Happy 50th: The Hollies, HOLLIES SING HOLLIES
50 years ago this month, The Hollies released an album which – at least in title – was intended to remind listeners that just because they’d issued an LP earlier in the year that was all covers, it didn’t mean that they weren’t still quite capable of penning their own tunes.
Recorded at London’s EMI Studios and produced by Ron Richards, HOLLIES SING HOLLIES wasn’t just a humorous nod at the album of Bob Dylan covers that had preceded it. It also served to prove to fans that the departure of Graham Nash from their ranks (to join up with David Crosby and Stephen Stills, of course) shouldn’t suggest that all of the songwriting talent had left the band with him. New member Terry Sylvester brought a lot to the table in terms of songs, and the new LP even featured an instrumental written by bassist Bernie Calvert (“Reflections of a Long Time Past”).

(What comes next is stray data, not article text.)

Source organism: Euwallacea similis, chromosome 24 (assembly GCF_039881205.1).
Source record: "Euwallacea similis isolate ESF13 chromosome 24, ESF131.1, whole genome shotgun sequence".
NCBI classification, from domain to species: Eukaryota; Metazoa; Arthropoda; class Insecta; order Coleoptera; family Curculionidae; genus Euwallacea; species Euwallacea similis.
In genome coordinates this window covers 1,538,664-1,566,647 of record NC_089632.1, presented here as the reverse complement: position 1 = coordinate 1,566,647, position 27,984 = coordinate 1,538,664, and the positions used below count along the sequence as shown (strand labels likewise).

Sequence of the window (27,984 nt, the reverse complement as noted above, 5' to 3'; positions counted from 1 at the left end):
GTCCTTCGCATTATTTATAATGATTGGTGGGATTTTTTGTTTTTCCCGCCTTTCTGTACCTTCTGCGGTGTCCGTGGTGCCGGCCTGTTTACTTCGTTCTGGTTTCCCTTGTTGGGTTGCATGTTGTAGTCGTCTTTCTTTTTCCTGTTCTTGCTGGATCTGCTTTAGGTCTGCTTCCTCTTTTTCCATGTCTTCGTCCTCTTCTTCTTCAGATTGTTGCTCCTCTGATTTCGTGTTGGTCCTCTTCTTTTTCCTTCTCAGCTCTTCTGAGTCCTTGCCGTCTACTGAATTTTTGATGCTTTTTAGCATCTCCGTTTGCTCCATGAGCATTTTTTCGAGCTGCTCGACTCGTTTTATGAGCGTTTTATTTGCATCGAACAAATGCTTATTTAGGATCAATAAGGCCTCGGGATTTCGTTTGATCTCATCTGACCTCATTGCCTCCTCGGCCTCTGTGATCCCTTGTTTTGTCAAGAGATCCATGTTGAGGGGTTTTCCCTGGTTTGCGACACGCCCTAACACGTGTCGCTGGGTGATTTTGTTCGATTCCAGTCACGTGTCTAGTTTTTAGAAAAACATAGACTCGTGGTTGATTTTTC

What’s most interesting about HOLLIES SING HOLLIES, however, is that it came out in America the following month, and when it did, it featured a new song which provided the US release with its title: “He Ain’t Heavy, He’s My Brother.” Needless to say, that’s the song that really proved that the band was still pulling its weight without Nash.
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